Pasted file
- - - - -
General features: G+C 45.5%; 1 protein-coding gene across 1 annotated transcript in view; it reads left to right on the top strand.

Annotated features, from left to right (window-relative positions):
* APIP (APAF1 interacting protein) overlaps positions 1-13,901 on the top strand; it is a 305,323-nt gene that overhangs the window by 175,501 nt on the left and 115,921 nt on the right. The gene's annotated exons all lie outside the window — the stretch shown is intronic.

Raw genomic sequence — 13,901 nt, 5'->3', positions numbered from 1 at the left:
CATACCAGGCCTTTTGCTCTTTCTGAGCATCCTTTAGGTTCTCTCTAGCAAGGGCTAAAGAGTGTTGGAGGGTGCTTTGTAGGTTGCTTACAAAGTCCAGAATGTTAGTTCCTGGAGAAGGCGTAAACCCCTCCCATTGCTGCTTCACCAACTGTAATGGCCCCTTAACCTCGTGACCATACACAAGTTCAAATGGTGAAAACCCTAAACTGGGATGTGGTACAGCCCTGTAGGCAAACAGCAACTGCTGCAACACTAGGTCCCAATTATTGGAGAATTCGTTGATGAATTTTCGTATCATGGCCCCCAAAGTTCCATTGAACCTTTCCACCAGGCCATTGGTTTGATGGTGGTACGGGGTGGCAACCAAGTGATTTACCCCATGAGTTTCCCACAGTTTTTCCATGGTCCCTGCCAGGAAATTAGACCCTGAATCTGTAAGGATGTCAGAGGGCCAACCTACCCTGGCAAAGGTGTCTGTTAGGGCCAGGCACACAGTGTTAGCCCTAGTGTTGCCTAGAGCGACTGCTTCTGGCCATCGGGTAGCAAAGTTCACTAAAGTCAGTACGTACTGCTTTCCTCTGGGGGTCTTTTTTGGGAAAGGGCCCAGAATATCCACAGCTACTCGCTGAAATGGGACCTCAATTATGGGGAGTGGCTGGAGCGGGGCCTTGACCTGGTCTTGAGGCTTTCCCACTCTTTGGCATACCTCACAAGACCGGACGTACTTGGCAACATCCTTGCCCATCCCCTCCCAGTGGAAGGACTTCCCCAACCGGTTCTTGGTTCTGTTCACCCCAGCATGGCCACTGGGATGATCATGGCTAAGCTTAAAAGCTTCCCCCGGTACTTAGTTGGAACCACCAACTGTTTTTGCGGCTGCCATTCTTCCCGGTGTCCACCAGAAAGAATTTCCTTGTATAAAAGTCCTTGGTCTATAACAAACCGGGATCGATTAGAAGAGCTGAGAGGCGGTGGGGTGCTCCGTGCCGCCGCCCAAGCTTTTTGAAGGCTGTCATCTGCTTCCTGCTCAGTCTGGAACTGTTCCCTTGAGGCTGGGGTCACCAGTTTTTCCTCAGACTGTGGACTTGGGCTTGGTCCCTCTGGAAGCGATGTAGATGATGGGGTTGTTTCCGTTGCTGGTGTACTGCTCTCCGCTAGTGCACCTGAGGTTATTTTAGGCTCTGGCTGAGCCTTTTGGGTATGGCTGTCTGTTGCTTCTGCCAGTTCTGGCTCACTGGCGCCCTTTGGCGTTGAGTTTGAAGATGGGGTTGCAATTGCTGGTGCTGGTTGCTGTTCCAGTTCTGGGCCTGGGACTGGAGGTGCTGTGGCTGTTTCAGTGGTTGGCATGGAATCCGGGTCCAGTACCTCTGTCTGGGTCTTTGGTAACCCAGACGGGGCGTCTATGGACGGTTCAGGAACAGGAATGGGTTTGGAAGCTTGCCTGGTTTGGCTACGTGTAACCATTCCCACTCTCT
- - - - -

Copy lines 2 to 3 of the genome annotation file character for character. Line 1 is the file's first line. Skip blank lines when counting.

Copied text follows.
Annotated features, from left to right (window-relative positions):
* APIP (APAF1 interacting protein) overlaps positions 1-13,901 on the top strand; it is a 305,323-nt gene that overhangs the window by 175,501 nt on the left and 115,921 nt on the right. The gene's annotated exons all lie outside the window — the stretch shown is intronic.